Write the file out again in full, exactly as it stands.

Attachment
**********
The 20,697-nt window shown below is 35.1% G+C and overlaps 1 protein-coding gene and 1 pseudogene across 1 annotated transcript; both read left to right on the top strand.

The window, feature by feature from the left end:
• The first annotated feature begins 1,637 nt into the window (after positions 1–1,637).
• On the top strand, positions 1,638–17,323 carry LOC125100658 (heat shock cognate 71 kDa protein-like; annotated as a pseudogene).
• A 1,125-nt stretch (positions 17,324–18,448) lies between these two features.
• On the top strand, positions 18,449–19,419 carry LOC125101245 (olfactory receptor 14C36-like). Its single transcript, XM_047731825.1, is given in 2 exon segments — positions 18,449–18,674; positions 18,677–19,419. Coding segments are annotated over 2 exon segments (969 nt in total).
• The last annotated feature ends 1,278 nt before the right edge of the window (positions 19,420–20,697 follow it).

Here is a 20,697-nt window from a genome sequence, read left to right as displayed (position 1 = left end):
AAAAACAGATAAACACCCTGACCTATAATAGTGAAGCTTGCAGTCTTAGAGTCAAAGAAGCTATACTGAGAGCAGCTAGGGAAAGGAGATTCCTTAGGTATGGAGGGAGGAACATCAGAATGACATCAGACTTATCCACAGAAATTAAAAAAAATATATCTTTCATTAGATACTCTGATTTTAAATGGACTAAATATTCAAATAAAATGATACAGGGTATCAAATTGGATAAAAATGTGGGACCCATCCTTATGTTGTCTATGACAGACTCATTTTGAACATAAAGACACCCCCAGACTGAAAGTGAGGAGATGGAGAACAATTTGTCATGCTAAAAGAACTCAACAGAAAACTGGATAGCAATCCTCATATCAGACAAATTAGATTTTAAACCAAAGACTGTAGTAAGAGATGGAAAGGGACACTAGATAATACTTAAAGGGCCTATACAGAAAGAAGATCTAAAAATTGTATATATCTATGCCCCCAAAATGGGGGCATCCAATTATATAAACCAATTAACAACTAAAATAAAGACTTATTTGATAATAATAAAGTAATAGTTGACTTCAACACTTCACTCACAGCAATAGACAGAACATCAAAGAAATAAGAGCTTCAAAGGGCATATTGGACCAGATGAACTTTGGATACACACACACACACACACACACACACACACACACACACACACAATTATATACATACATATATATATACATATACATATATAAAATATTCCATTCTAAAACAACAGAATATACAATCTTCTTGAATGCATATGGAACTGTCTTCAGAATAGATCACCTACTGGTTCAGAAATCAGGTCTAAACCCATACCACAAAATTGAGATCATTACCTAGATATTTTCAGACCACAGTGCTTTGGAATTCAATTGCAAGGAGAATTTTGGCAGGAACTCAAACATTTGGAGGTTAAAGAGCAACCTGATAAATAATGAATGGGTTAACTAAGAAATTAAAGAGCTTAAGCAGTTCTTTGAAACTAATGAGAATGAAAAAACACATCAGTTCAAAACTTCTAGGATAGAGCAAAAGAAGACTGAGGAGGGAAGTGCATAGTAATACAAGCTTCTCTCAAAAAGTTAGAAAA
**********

The 20,697-nt window shown below is 35.1% G+C and overlaps 1 protein-coding gene and 1 pseudogene across 1 annotated transcript; both read left to right on the top strand.

The window, feature by feature from the left end:
• The first annotated feature begins 1,637 nt into the window (after positions 1–1,637).
• On the top strand, positions 1,638–17,323 carry LOC125100658 (heat shock cognate 71 kDa protein-like; annotated as a pseudogene).
• A 1,125-nt stretch (positions 17,324–18,448) lies between these two features.
• On the top strand, positions 18,449–19,419 carry LOC125101245 (olfactory receptor 14C36-like). Its single transcript, XM_047731825.1, is given in 2 exon segments — positions 18,449–18,674; positions 18,677–19,419. Coding segments are annotated over 2 exon segments (969 nt in total).
• The last annotated feature ends 1,278 nt before the right edge of the window (positions 19,420–20,697 follow it).

Here is a 20,697-nt window from a genome sequence, read left to right as displayed (position 1 = left end):
AAAAACAGATAAACACCCTGACCTATAATAGTGAAGCTTGCAGTCTTAGAGTCAAAGAAGCTATACTGAGAGCAGCTAGGGAAAGGAGATTCCTTAGGTATGGAGGGAGGAACATCAGAATGACATCAGACTTATCCACAGAAATTAAAAAAAATATATCTTTCATTAGATACTCTGATTTTAAATGGACTAAATATTCAAATAAAATGATACAGGGTATCAAATTGGATAAAAATGTGGGACCCATCCTTATGTTGTCTATGACAGACTCATTTTGAACATAAAGACACCCCCAGACTGAAAGTGAGGAGATGGAGAACAATTTGTCATGCTAAAAGAACTCAACAGAAAACTGGATAGCAATCCTCATATCAGACAAATTAGATTTTAAACCAAAGACTGTAGTAAGAGATGGAAAGGGACACTAGATAATACTTAAAGGGCCTATACAGAAAGAAGATCTAAAAATTGTATATATCTATGCCCCCAAAATGGGGGCATCCAATTATATAAACCAATTAACAACTAAAATAAAGACTTATTTGATAATAATAAAGTAATAGTTGACTTCAACACTTCACTCACAGCAATAGACAGAACATCAAAGAAATAAGAGCTTCAAAGGGCATATTGGACCAGATGAACTTTGGATACACACACACACACACACACACACACACACACACACACACACAATTATATACATACATATATATATACATATACATATATAAAATATTCCATTCTAAAACAACAGAATATACAATCTTCTTGAATGCATATGGAACTGTCTTCAGAATAGATCACCTACTGGTTCAGAAATCAGGTCTAAACCCATACCACAAAATTGAGATCATTACCTAGATATTTTCAGACCACAGTGCTTTGGAATTCAATTGCAAGGAGAATTTTGGCAGGAACTCAAACATTTGGAGGTTAAAGAGCAACCTGATAAATAATGAATGGGTTAACTAAGAAATTAAAGAGCTTAAGCAGTTCTTTGAAACTAATGAGAATGAAAAAACACATCAGTTCAAAACTTCTAGGATAGAGCAAAAGAAGACTGAGGAGGGAAGTGCATAGTAATACAAGCTTCTCTCAAAAAGTTAGAAAA